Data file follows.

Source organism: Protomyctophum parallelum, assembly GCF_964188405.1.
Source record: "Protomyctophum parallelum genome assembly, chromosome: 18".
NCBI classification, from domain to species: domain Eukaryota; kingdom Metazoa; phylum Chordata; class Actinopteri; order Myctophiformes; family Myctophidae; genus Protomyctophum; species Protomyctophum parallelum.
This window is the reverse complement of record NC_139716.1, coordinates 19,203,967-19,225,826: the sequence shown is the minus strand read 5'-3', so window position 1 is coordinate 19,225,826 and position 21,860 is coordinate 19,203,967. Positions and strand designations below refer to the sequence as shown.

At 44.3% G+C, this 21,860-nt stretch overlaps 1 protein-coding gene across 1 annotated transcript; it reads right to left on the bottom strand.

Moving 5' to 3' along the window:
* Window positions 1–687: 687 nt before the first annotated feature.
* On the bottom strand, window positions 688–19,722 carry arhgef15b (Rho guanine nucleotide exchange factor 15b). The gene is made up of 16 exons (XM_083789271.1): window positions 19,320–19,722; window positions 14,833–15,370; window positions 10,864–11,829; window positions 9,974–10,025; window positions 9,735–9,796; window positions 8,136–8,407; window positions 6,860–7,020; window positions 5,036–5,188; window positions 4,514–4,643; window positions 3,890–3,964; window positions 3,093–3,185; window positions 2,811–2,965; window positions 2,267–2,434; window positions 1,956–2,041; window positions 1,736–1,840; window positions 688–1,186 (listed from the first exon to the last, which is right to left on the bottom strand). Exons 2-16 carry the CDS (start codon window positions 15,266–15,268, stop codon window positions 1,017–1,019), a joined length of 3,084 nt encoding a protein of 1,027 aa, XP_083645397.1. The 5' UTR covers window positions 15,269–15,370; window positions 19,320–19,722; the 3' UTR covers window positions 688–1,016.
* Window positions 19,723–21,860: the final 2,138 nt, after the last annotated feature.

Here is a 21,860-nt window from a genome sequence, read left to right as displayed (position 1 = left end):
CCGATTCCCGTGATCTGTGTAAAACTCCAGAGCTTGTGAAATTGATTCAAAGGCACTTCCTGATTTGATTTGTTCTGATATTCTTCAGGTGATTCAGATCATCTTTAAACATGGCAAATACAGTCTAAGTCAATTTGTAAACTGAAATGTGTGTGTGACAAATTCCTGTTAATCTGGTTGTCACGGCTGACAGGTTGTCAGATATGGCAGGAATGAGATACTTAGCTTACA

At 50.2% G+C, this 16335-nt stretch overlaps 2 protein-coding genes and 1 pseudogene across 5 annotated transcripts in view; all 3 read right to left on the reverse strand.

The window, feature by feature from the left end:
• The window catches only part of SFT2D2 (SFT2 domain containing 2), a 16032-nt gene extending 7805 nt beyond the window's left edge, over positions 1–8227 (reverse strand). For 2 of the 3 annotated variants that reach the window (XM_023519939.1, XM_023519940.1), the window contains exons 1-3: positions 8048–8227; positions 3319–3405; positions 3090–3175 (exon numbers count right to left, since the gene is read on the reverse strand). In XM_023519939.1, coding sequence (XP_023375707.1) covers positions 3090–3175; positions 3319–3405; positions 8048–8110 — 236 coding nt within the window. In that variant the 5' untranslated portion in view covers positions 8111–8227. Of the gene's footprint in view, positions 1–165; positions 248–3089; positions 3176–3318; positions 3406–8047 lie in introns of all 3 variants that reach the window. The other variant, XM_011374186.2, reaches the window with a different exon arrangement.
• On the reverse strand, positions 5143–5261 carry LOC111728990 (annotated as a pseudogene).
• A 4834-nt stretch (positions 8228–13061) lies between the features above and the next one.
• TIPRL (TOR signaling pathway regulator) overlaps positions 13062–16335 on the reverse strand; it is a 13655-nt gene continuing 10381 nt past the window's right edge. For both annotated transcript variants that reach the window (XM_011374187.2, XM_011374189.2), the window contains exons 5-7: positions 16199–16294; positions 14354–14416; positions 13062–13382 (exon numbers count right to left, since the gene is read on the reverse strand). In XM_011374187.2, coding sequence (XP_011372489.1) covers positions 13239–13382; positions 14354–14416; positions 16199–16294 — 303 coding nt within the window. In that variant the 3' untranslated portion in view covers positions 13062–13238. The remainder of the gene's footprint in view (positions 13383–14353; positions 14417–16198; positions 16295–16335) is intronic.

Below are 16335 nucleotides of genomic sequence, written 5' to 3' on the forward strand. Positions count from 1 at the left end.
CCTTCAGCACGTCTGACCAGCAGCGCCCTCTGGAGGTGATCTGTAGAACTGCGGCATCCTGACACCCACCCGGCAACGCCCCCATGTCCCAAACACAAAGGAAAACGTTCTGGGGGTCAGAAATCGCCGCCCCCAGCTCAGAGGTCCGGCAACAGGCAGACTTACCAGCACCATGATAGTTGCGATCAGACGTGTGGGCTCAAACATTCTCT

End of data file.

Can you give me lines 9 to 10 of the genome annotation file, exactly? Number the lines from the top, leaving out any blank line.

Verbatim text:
* Window positions 19,723–21,860: the final 2,138 nt, after the last annotated feature.

Here is a 21,860-nt window from a genome sequence, read left to right as displayed (position 1 = left end):